B Street Pavilion Dedicated in Memory of Albert Hawkins Jr.
Last updated 7/24/2019 at 10:43am
Family and Friends of Albert Hawkins Jr. gathered Saturday, July 20 to honor his memory and dedicate a pavilion in his name. Hawkins died in December 2017 at the age of 79.
The pavilion is located next to the B Street Community Center in Lake Wales where Hawkins spent countless hours serving the community.
Alice Sanders coordinated the tributes to "Hawk," made by representatives of various churches, the Green and Gold Foundation, his Roosevelt High School Class of 1956 classmates, the City of Lake Wales and other groups.
Classmates Eddye Jean Rivers and Iba Lee Ford spoke of the importance of Hawkins returning to Lake Wales after he retired from public education in New Jersey. Rivers said so many classmates moved away and never came back, but Hawkins wanted to give back to his hometown.
"Hawk was very special to his class - 1956. He loved his class, he loved Lake Wales. He did all he could and I was so proud of him that he came back home," Rivers said.
Hawkins' son, Byron, who cut the pavilion ceremonial ribbon, said he recently retired and moved back to Lake Wales and he intends also to follow his father's example by getting involved and helping others.
"He loved his family, he loved his friends and he loved where he was from. That's why he came back and did what he did," he said.
Hawkins' sister, Delverna Hawkins Henry, said she was proud of her big brother for returning home and committing so much time to the education of young people. She was the youngest of nine children, all of whom were encouraged by their father to pursue further education. One of the people Albert Hawkins Sr. inspired to further his education was Clinton Horne, Hawk's classmate and best friend, nicknamed "Chick." The pair linked up with Polk County retired educator Jerome Mack and the three were instrumental in forming the Roosevelt Recreation and Social Club, and later the Green and Gold Foundation, a nonprofit that manages the B Street Community Center, which provides various education and enrichment programs. Hawk, Chick and Mack also were strong supporters of the Lake Wales Charter Schools.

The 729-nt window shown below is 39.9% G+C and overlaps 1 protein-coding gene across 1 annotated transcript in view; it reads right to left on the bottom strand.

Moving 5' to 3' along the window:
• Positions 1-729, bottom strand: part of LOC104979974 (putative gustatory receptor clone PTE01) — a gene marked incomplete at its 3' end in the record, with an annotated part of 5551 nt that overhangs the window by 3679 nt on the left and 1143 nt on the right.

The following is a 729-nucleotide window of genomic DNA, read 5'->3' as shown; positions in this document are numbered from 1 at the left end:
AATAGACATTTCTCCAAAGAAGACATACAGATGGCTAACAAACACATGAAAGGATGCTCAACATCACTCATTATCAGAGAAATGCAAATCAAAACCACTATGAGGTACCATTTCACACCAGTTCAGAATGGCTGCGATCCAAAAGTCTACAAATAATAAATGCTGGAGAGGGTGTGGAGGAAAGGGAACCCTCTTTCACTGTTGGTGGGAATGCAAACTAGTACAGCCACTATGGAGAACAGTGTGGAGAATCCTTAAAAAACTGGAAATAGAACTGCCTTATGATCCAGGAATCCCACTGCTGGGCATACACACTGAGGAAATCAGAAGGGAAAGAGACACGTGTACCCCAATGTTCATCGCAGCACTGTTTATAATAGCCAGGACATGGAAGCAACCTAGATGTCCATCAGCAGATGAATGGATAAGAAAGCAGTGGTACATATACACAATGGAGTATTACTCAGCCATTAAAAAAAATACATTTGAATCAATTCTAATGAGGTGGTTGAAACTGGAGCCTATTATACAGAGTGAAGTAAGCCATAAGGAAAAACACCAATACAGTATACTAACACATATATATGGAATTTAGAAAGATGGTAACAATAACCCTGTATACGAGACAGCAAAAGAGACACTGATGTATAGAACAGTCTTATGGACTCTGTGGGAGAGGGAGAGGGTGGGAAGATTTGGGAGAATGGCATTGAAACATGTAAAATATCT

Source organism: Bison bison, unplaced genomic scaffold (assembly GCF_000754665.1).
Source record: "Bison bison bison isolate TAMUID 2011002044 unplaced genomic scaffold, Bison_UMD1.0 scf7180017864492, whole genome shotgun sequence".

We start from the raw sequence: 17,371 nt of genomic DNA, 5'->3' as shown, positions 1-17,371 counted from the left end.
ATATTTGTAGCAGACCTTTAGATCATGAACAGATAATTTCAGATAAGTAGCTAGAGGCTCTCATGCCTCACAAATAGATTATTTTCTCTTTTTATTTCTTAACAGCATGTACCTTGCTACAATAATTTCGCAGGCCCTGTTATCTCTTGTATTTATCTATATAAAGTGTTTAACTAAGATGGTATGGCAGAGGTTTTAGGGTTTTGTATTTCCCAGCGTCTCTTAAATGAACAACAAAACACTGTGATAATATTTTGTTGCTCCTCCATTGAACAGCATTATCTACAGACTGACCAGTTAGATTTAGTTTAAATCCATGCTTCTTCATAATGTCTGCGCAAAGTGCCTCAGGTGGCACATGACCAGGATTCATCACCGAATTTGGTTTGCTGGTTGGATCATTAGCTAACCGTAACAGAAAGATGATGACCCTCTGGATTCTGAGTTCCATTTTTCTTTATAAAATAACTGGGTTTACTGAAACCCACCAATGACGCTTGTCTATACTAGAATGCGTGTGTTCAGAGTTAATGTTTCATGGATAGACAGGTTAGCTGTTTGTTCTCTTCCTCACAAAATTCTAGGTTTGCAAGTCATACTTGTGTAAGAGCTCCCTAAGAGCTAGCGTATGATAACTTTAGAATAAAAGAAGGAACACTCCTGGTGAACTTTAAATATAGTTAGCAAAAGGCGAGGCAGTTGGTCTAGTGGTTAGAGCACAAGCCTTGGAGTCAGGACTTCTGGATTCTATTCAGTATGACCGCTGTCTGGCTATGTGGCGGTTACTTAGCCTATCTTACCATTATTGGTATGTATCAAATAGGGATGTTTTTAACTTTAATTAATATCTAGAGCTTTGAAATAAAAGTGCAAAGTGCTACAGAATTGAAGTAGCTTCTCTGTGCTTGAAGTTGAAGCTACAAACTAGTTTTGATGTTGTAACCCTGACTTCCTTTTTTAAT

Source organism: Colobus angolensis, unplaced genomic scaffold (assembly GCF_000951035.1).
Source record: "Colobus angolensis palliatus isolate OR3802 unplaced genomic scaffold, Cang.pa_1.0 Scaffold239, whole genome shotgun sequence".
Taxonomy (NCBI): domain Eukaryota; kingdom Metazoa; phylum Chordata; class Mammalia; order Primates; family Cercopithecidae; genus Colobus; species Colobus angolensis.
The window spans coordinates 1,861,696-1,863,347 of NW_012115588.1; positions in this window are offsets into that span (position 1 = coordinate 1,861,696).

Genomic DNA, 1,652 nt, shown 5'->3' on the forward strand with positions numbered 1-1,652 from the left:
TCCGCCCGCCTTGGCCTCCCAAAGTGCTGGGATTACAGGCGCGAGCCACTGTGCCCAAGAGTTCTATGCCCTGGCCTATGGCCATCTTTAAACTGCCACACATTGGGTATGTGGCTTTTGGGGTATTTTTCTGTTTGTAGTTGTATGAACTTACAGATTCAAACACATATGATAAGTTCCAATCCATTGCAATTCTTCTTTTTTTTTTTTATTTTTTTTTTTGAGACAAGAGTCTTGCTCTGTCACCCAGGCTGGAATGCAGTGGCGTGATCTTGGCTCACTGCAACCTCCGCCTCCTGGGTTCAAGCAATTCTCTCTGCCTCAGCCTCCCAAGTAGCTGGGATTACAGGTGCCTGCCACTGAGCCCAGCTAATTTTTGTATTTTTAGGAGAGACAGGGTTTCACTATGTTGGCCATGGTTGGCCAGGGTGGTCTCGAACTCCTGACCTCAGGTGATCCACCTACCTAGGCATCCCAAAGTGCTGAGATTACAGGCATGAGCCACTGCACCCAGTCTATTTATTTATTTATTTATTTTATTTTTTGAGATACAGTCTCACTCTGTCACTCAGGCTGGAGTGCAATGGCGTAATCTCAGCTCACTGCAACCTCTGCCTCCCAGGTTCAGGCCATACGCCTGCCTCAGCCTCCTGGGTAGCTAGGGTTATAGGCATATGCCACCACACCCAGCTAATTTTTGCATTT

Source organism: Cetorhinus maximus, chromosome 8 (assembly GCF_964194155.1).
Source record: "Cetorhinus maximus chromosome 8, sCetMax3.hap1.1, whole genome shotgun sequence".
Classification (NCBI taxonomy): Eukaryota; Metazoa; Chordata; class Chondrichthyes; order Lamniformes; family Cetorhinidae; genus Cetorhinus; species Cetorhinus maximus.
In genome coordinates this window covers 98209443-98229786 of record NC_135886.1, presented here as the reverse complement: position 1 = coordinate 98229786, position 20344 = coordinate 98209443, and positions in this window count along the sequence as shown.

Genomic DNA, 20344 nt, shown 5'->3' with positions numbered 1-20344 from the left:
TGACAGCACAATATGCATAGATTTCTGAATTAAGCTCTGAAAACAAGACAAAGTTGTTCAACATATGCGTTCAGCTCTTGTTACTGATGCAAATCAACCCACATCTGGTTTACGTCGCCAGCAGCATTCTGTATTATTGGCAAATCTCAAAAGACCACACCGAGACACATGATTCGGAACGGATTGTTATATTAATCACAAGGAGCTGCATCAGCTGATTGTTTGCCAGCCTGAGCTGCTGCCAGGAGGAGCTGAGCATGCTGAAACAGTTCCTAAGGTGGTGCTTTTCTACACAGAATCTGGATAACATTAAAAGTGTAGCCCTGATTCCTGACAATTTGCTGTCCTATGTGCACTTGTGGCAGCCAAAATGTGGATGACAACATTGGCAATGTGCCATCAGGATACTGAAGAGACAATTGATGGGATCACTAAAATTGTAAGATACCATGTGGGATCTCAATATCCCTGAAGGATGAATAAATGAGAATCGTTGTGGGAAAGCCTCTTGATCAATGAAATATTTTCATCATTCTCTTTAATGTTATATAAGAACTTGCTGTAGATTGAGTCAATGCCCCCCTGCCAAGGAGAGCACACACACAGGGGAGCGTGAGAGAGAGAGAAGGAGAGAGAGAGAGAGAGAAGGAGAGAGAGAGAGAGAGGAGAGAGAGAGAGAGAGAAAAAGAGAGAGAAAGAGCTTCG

Horne talked about the trio starting an afterschool program at the Walker Building, before the B Street Center was built by the city. The full story and more details about their work is available online at http://bstreetcommunitycenter.org/blog
Sanders said Hawk donated generously to many local causes. Whenever she went to him with a need, he pulled out his checkbook, she said.
City Commissioner Terrye Howell said Hawkins supported her politically but just asked her to do the right thing for the community and its children. "He wanted Lake Wales better. I think a lot of our mission here in Lake Wales should be to do what you can do for the children," Howell said. "I appreciate him for just being a big presence here in our community."
Hawkins was an active member and elder at Allen Temple A.M.E. Church in Lake Wales, but he was supportive of other churches throughout the community.
Community Baptist Church member Barry Jackson said Hawkins supported the church meeting at the B Street Center and for 10 years helped with the church's free community breakfasts, the first Saturday of each month. The next one will Aug. 3 starting at 9 a.m. and the same morning the B Street Center will be giving away free school supplies.
The pavilion dedication crowd moved inside for a barbecue lunch and to share more memories of Albert Hawkins Jr., the man they came to honor.